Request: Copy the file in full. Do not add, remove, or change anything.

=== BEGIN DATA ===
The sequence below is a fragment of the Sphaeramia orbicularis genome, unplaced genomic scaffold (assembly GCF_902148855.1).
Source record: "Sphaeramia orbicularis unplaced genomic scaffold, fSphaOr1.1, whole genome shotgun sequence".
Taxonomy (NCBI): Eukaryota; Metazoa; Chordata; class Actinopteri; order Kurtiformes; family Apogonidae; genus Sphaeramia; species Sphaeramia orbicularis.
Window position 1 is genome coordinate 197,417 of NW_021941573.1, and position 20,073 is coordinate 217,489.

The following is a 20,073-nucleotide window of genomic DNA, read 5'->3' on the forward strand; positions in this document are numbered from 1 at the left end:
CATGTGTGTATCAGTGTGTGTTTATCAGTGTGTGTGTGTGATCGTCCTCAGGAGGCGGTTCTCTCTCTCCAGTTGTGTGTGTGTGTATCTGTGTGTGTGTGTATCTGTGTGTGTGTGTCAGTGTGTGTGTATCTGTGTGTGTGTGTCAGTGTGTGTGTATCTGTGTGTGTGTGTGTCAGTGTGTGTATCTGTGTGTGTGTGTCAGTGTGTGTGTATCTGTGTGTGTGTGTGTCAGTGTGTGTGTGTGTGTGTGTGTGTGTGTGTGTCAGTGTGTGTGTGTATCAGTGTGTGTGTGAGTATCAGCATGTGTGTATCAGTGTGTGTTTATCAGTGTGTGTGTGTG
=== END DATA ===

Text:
The sequence below is a fragment of the Sphaeramia orbicularis genome, unplaced genomic scaffold (assembly GCF_902148855.1).
Source record: "Sphaeramia orbicularis unplaced genomic scaffold, fSphaOr1.1, whole genome shotgun sequence".
Taxonomy (NCBI): Eukaryota; Metazoa; Chordata; class Actinopteri; order Kurtiformes; family Apogonidae; genus Sphaeramia; species Sphaeramia orbicularis.
Window position 1 is genome coordinate 197,417 of NW_021941573.1, and position 20,073 is coordinate 217,489.

The following is a 20,073-nucleotide window of genomic DNA, read 5'->3' on the forward strand; positions in this document are numbered from 1 at the left end:
CATGTGTGTATCAGTGTGTGTTTATCAGTGTGTGTGTGTGATCGTCCTCAGGAGGCGGTTCTCTCTCTCCAGTTGTGTGTGTGTGTATCTGTGTGTGTGTGTATCTGTGTGTGTGTGTCAGTGTGTGTGTATCTGTGTGTGTGTGTCAGTGTGTGTGTATCTGTGTGTGTGTGTGTCAGTGTGTGTATCTGTGTGTGTGTGTCAGTGTGTGTGTATCTGTGTGTGTGTGTGTCAGTGTGTGTGTGTGTGTGTGTGTGTGTGTGTGTCAGTGTGTGTGTGTATCAGTGTGTGTGTGAGTATCAGCATGTGTGTATCAGTGTGTGTTTATCAGTGTGTGTGTGTG